Jayson McDonald brings William S. Burroughs, one of the most prolific writers of “The Beat Generation”, to life in his one-man show, Underbelly. The audience follows Burroughs as he recounts an autobiographical tale of poetry through the eyes of a hallucination.
Should you see it?
There is no doubt left in my mind that Burroughs was able to live a life that was constantly full of adventures; he was a socialite at birth, a societal outcast growing up and a misunderstood junkie artist in his adult years. McDonald takes the time to delve deep into Burroughs’ work and expose pieces of his distorted reality with a modern audience.
Jayson McDonald is amazing. His writing style truly captured the essence of Burroughs and brought it to life. McDonald’s delivery is flawless and it’s extremely captivating from the moment he steps on stage until the moment he walks off. McDonald doesn’t seem to have a problem filling an empty stage by himself. Every movement he makes is as deliberate as every word that he speaks. Underbelly is as much an interpretive dance performance as it is theatrical production.
Underbelly is divided nicely into little vignettes that capture moments of Burroughs at various stages in his life. It’s ironic to note that for a man who was quite abusive towards his own body, he lived quite a long life while those around him that he cared for all died quite young, most often in relation to his own actions.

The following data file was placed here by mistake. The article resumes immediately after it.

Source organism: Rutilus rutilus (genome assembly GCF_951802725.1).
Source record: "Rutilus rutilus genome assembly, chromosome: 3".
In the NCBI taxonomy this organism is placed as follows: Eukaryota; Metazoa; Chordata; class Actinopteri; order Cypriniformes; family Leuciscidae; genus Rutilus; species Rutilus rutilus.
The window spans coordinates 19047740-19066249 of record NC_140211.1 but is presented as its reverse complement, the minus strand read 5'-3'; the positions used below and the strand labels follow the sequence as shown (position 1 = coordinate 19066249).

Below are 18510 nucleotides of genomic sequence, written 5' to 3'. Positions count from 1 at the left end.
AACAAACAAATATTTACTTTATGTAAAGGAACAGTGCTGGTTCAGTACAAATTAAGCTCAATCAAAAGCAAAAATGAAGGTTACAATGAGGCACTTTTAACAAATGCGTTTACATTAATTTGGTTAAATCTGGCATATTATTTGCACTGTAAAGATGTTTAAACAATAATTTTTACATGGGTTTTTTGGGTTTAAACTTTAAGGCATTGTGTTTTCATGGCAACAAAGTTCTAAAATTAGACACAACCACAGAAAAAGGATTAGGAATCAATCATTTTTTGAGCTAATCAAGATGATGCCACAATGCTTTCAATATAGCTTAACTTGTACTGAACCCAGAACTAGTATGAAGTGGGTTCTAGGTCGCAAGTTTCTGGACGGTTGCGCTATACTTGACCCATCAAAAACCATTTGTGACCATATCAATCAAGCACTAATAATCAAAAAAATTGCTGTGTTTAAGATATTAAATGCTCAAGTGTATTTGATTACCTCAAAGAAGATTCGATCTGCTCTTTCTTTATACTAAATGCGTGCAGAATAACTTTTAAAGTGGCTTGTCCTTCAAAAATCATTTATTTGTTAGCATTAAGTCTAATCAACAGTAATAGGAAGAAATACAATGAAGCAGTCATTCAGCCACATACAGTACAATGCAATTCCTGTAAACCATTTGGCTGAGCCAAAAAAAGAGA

Underbelly is quite crass at times. However, when examining the work being performed, McDonald uses the crass and the crude to reflect the crassness of society and its construction of politics, religion and the American Dream. The profane moments are quite often peppered with moments of extreme craft and wit. McDonald’s version of Burroughs is always questioning what is a hallucination, what is a vision and what is reality, and it’s through this bizzaro world that we follow his tale.
As the audience settles into the theatre, the works of Burroughs can be heard over a grunge-filled musical soundtrack. Although I was taken aback at first, this immediately set the tone for the rest of Underbelly.
The only issue I have with this production is that it was too short. It claims a 75 minute run time, when in reality our show clocked in at 61 minutes. When the show ended, an hour just wasn’t enough. Underbelly was brilliantly crafted and darkly hilarious. I only hope everyone else enjoys the ride as much as I did.
But that’s only my opinion and I’d love to hear what you think. Did you enjoy Underbelly as much as I did? Let me know in the comments below.